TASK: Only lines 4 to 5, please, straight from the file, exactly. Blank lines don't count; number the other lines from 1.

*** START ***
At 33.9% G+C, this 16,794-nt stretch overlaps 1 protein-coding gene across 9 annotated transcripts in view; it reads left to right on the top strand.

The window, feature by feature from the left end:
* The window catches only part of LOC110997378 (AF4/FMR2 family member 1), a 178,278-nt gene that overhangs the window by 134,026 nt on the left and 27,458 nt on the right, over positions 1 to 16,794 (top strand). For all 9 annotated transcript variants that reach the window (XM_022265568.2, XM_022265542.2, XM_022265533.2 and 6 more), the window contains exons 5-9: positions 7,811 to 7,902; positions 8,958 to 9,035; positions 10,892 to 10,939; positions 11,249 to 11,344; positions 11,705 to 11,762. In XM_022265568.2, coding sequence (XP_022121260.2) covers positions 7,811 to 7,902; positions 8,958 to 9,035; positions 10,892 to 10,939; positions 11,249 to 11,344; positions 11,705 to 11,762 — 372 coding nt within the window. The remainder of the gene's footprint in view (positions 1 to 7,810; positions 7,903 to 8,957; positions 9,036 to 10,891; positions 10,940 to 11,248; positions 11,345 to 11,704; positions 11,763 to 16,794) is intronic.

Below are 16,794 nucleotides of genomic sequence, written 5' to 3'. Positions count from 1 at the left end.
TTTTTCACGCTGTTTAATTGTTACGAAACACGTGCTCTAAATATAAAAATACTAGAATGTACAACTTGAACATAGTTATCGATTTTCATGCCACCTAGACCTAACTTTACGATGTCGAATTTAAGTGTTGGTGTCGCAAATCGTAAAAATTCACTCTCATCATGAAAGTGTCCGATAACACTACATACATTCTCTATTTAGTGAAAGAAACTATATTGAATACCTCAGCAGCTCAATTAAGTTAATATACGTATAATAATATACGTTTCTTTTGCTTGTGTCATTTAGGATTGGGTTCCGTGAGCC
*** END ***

Below are 16,794 nucleotides of genomic sequence, written 5' to 3'. Positions count from 1 at the left end.
TTTTTCACGCTGTTTAATTGTTACGAAACACGTGCTCTAAATATAAAAATACTAGAATGTACAACTTGAACATAGTTATCGATTTTCATGCCACCTAGACCTAACTTTACGATGTCGAATTTAAGTGTTGGTGTCGCAAATCGTAAAAATTCACTCTCATCATGAAAGTGTCCGATAACACTACATACATTCTCTATTTAGTGAAAGAAACTATATTGAATACCTCAGCAGCTCAATTAAGTTAATATACGTATAATAATATACGTTTCTTTTGCTTGTGTCATTTAGGATTGGGTTCCGTGAGCC